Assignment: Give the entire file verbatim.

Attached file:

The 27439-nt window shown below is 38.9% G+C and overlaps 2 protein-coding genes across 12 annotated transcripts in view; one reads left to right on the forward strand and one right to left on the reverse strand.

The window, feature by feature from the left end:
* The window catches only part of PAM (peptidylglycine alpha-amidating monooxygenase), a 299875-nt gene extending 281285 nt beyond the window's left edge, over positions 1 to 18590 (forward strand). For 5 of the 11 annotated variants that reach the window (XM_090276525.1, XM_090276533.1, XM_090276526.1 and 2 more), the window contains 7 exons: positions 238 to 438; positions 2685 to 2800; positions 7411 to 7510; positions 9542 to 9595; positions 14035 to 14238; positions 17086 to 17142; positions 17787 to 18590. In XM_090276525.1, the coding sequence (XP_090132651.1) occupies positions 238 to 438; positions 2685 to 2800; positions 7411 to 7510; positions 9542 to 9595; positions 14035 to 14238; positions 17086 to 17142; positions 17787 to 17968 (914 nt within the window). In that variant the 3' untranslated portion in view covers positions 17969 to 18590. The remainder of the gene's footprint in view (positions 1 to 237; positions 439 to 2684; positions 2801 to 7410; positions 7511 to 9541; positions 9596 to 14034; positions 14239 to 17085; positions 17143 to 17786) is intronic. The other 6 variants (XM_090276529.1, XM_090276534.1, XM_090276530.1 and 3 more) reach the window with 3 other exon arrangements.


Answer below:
The 27439-nt window shown below is 38.9% G+C and overlaps 2 protein-coding genes across 12 annotated transcripts in view; one reads left to right on the forward strand and one right to left on the reverse strand.

The window, feature by feature from the left end:
* The window catches only part of PAM (peptidylglycine alpha-amidating monooxygenase), a 299875-nt gene extending 281285 nt beyond the window's left edge, over positions 1 to 18590 (forward strand). For 5 of the 11 annotated variants that reach the window (XM_090276525.1, XM_090276533.1, XM_090276526.1 and 2 more), the window contains 7 exons: positions 238 to 438; positions 2685 to 2800; positions 7411 to 7510; positions 9542 to 9595; positions 14035 to 14238; positions 17086 to 17142; positions 17787 to 18590. In XM_090276525.1, the coding sequence (XP_090132651.1) occupies positions 238 to 438; positions 2685 to 2800; positions 7411 to 7510; positions 9542 to 9595; positions 14035 to 14238; positions 17086 to 17142; positions 17787 to 17968 (914 nt within the window). In that variant the 3' untranslated portion in view covers positions 17969 to 18590. The remainder of the gene's footprint in view (positions 1 to 237; positions 439 to 2684; positions 2801 to 7410; positions 7511 to 9541; positions 9596 to 14034; positions 14239 to 17085; positions 17143 to 17786) is intronic. The other 6 variants (XM_090276529.1, XM_090276534.1, XM_090276530.1 and 3 more) reach the window with 3 other exon arrangements.